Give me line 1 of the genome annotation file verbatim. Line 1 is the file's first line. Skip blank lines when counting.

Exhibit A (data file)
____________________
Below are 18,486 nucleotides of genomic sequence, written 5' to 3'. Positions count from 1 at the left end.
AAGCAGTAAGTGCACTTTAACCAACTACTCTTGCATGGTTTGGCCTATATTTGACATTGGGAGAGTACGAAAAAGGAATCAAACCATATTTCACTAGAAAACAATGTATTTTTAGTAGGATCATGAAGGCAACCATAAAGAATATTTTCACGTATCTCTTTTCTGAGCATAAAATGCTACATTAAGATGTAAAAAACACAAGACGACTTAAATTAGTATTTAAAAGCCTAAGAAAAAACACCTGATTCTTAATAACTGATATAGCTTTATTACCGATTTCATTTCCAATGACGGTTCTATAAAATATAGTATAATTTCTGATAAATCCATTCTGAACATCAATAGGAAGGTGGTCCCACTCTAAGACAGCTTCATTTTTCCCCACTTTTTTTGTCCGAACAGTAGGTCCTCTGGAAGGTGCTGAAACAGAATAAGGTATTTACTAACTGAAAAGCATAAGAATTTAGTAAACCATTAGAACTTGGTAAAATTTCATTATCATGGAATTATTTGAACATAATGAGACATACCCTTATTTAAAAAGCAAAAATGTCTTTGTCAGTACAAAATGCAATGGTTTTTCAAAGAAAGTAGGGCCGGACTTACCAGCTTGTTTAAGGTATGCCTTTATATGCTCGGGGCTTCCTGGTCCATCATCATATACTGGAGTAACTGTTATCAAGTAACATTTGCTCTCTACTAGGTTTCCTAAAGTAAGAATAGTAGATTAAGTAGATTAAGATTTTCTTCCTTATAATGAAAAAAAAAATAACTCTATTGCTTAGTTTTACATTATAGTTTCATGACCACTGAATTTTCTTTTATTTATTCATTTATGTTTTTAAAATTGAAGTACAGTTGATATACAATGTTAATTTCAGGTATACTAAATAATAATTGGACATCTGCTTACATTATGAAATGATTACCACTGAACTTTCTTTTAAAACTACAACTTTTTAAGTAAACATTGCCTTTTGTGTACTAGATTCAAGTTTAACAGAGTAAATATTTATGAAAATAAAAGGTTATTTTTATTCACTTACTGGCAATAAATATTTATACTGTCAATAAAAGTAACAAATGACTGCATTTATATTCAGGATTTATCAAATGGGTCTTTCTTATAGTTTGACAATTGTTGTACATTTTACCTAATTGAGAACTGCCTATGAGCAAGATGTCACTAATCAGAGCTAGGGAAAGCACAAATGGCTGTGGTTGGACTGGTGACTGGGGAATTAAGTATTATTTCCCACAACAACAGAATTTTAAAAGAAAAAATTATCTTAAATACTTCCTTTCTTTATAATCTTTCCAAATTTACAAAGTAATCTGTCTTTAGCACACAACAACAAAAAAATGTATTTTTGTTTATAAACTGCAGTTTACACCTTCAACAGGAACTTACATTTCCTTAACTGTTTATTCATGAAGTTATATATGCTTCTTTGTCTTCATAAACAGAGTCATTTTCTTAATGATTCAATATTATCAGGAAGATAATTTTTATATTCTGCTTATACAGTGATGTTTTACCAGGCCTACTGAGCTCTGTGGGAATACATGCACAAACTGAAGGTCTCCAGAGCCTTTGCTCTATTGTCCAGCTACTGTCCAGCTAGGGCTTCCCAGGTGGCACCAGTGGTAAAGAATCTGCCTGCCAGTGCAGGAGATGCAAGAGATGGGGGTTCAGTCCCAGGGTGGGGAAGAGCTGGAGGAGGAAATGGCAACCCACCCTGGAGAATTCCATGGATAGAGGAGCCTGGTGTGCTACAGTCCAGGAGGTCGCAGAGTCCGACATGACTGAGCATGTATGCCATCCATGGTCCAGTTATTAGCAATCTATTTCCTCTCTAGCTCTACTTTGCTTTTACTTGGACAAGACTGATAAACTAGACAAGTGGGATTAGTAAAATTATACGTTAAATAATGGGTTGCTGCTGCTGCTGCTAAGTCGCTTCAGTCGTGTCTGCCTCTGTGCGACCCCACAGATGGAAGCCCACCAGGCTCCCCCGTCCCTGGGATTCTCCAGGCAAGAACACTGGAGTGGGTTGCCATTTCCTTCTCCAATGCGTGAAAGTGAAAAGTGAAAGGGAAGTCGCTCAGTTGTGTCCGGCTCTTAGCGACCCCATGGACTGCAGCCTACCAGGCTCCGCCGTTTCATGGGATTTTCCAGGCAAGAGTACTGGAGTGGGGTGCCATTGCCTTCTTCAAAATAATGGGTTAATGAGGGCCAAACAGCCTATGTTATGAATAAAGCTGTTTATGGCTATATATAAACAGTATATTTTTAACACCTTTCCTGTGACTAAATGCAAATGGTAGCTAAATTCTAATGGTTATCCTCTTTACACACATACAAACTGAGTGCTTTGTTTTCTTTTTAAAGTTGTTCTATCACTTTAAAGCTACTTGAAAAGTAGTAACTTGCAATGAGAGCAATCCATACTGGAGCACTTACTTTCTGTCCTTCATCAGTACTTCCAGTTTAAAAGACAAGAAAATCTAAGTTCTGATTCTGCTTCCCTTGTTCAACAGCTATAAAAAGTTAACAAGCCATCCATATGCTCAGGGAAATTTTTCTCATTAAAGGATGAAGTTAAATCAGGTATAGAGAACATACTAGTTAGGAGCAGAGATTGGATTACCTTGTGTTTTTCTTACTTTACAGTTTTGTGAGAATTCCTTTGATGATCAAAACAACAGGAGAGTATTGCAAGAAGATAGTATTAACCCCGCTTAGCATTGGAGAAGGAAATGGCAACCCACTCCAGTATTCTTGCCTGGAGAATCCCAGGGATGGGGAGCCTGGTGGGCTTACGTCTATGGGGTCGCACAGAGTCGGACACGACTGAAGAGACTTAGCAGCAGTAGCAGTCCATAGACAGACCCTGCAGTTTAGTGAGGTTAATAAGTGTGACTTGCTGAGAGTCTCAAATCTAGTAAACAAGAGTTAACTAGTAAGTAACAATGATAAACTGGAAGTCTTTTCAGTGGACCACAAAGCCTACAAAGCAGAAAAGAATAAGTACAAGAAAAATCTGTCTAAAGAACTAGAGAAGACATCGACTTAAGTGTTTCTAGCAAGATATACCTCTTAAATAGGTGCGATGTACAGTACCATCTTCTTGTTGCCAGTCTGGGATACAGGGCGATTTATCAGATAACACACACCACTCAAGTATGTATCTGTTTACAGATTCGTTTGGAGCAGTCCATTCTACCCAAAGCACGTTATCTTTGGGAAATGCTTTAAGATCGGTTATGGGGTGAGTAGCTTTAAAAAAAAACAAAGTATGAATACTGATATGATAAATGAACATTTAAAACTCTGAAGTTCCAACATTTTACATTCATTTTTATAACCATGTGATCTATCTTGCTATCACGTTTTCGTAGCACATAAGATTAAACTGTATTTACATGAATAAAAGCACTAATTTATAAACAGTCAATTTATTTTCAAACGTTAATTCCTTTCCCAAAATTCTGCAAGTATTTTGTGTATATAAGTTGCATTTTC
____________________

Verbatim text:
Below are 18,486 nucleotides of genomic sequence, written 5' to 3'. Positions count from 1 at the left end.